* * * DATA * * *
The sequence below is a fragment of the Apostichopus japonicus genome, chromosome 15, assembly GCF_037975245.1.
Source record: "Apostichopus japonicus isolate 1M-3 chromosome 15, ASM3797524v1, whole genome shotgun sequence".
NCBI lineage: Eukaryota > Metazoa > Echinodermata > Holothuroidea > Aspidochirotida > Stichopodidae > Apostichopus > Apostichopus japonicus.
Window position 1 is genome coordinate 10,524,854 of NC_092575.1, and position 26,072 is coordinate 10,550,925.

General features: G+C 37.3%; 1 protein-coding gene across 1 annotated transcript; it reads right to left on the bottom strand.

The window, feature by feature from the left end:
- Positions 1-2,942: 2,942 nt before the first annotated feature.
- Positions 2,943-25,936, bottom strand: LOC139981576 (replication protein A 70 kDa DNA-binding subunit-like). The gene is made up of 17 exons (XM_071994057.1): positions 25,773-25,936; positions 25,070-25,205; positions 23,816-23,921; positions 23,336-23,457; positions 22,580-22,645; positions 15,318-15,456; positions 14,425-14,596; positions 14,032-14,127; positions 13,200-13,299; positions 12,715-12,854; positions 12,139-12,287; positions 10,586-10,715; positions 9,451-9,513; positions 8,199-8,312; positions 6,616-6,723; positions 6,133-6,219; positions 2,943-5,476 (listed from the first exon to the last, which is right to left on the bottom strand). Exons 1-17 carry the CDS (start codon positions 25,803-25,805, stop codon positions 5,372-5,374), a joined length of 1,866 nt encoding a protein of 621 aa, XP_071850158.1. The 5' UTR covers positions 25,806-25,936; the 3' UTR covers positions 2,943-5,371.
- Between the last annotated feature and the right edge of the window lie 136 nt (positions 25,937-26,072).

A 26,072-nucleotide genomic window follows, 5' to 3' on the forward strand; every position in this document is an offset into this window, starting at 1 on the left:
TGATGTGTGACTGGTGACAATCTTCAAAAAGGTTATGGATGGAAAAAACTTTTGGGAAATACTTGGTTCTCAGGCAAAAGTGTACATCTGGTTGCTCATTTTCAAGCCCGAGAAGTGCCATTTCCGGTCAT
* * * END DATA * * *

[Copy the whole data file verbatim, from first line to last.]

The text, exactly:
The sequence below is a fragment of the Apostichopus japonicus genome, chromosome 15, assembly GCF_037975245.1.
Source record: "Apostichopus japonicus isolate 1M-3 chromosome 15, ASM3797524v1, whole genome shotgun sequence".
NCBI lineage: Eukaryota > Metazoa > Echinodermata > Holothuroidea > Aspidochirotida > Stichopodidae > Apostichopus > Apostichopus japonicus.
Window position 1 is genome coordinate 10,524,854 of NC_092575.1, and position 26,072 is coordinate 10,550,925.

General features: G+C 37.3%; 1 protein-coding gene across 1 annotated transcript; it reads right to left on the bottom strand.

The window, feature by feature from the left end:
- Positions 1-2,942: 2,942 nt before the first annotated feature.
- Positions 2,943-25,936, bottom strand: LOC139981576 (replication protein A 70 kDa DNA-binding subunit-like). The gene is made up of 17 exons (XM_071994057.1): positions 25,773-25,936; positions 25,070-25,205; positions 23,816-23,921; positions 23,336-23,457; positions 22,580-22,645; positions 15,318-15,456; positions 14,425-14,596; positions 14,032-14,127; positions 13,200-13,299; positions 12,715-12,854; positions 12,139-12,287; positions 10,586-10,715; positions 9,451-9,513; positions 8,199-8,312; positions 6,616-6,723; positions 6,133-6,219; positions 2,943-5,476 (listed from the first exon to the last, which is right to left on the bottom strand). Exons 1-17 carry the CDS (start codon positions 25,803-25,805, stop codon positions 5,372-5,374), a joined length of 1,866 nt encoding a protein of 621 aa, XP_071850158.1. The 5' UTR covers positions 25,806-25,936; the 3' UTR covers positions 2,943-5,371.
- Between the last annotated feature and the right edge of the window lie 136 nt (positions 25,937-26,072).

A 26,072-nucleotide genomic window follows, 5' to 3' on the forward strand; every position in this document is an offset into this window, starting at 1 on the left:
TGATGTGTGACTGGTGACAATCTTCAAAAAGGTTATGGATGGAAAAAACTTTTGGGAAATACTTGGTTCTCAGGCAAAAGTGTACATCTGGTTGCTCATTTTCAAGCCCGAGAAGTGCCATTTCCGGTCAT